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VeriSign Spins Out Registrar

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ComputerWire logo Network Solutions Inc returned from the dead yesterday, as VeriSign Inc announced it has created a subsidiary named after the domain name company it bought in 2000, writes Kevin Murphy.

The company said the spinout is not a prelude to a planned sale of the business, rather an effort to better associate its mass-market retail services with the still highly recognizable NSI brand, and to keep VeriSign as its enterprise-level brand.

The unit will be presided over by Champion Mitchell, a VeriSign VP, and will be staffed with approximately 600 existing employees. NSI has had its web site revamped and has "simplified" the pricing of its add-on services such as web and email hosting.

The move may also be intended to distance VeriSign, rightly regarded as one of the internet's premier security brands with the tagline "The Value of Trust", from NSI, which is frequently associated with its legacy as a monopoly, its heavy-handed marketing tactics and historically poor customer support.

"While we realize we may have fallen short in some areas in the past, our visible efforts over the last year demonstrate we have rededicated ourselves to serving our customers," executive VP John Donoghue said in a statement.

The company was the first domain registrar, and held a monopoly on the .com, .org and .net space from 1993 to 1999. It is still the world's largest domain registrar, but has been accused by many of sitting back on its laurels and not adapting to the competitive market.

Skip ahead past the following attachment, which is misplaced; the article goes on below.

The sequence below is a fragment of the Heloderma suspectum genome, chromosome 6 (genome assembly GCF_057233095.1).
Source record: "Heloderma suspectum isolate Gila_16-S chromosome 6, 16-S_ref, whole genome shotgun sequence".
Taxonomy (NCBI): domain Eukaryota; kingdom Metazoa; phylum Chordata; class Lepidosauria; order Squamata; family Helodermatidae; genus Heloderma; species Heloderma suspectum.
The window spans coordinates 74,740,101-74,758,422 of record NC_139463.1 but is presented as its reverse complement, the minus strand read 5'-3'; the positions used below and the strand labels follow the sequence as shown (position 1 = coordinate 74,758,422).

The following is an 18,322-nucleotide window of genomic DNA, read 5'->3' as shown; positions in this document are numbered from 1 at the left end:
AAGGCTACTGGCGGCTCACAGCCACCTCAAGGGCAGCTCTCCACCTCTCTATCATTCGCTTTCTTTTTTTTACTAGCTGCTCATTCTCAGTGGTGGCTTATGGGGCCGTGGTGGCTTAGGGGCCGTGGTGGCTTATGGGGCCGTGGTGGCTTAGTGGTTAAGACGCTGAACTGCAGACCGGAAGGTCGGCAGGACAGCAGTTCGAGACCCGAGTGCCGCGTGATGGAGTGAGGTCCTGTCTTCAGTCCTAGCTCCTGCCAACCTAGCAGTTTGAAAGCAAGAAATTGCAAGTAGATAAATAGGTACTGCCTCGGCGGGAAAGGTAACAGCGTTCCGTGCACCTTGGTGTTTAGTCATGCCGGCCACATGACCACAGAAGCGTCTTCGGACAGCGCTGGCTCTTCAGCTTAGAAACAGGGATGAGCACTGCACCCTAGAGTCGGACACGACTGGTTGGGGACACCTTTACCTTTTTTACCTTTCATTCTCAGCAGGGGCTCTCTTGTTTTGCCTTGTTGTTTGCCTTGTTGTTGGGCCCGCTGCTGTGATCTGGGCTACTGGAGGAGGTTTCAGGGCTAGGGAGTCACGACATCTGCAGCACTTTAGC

"We've been very candid and very frank about customer service issues in the past," spokesperson Patrick Burns told ComputerWire. "NSI in the past year has done a lot to improve customer service."

Burns said NSI will realize "efficiencies" with the spinout, and will be able to better market to its retail customer base. However, given the high level of segregation already in place at VeriSign, it seems the change in corporate structure may be slight.

For over a year VeriSign's registrar and registry divisions have been separated under strict rules designed to prevent the registrar getting an unfair competitive advantage. The so-called Chinese Wall rules were imposed as part of a deal that VeriSign inked with industry overseer ICANN, the Internet Corp for Assigned Names and Numbers.

Under an agreement that allowed VeriSign to keep its registrar in-house, rather than divesting it as agreed earlier, the company had to impose a separation of powers, so strict that even employees from the registrar are not even able to enter the offices of the registry, and vice versa. And the two businesses already have to keep separate accounts.

Last summer, an independent audit of this Chinese Wall conducted by Ernst & Young proved inconclusive. E&Y's report said VeriSign did not have enough information available to conclude whether the Wall was working properly or not. VeriSign's Burns said this had nothing to do with yesterday's move.

© ComputerWire

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